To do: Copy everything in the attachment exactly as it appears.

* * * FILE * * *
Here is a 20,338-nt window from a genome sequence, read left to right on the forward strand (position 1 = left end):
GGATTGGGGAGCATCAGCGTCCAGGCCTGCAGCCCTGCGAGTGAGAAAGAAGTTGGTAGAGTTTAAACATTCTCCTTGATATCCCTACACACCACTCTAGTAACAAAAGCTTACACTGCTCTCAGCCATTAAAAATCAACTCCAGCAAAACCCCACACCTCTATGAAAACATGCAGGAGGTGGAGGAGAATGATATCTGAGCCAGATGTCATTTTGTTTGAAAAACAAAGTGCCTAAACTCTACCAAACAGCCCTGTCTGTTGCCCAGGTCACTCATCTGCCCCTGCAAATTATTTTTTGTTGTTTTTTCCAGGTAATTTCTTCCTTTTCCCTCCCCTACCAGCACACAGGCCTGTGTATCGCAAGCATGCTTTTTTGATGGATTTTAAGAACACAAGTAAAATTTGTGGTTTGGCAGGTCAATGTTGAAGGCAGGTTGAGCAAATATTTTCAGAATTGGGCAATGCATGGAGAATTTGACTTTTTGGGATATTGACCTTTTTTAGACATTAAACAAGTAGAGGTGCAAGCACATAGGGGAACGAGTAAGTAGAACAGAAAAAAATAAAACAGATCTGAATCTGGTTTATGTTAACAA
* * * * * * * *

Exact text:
Here is a 20,338-nt window from a genome sequence, read left to right on the forward strand (position 1 = left end):
GGATTGGGGAGCATCAGCGTCCAGGCCTGCAGCCCTGCGAGTGAGAAAGAAGTTGGTAGAGTTTAAACATTCTCCTTGATATCCCTACACACCACTCTAGTAACAAAAGCTTACACTGCTCTCAGCCATTAAAAATCAACTCCAGCAAAACCCCACACCTCTATGAAAACATGCAGGAGGTGGAGGAGAATGATATCTGAGCCAGATGTCATTTTGTTTGAAAAACAAAGTGCCTAAACTCTACCAAACAGCCCTGTCTGTTGCCCAGGTCACTCATCTGCCCCTGCAAATTATTTTTTGTTGTTTTTTCCAGGTAATTTCTTCCTTTTCCCTCCCCTACCAGCACACAGGCCTGTGTATCGCAAGCATGCTTTTTTGATGGATTTTAAGAACACAAGTAAAATTTGTGGTTTGGCAGGTCAATGTTGAAGGCAGGTTGAGCAAATATTTTCAGAATTGGGCAATGCATGGAGAATTTGACTTTTTGGGATATTGACCTTTTTTAGACATTAAACAAGTAGAGGTGCAAGCACATAGGGGAACGAGTAAGTAGAACAGAAAAAAATAAAACAGATCTGAATCTGGTTTATGTTAACAA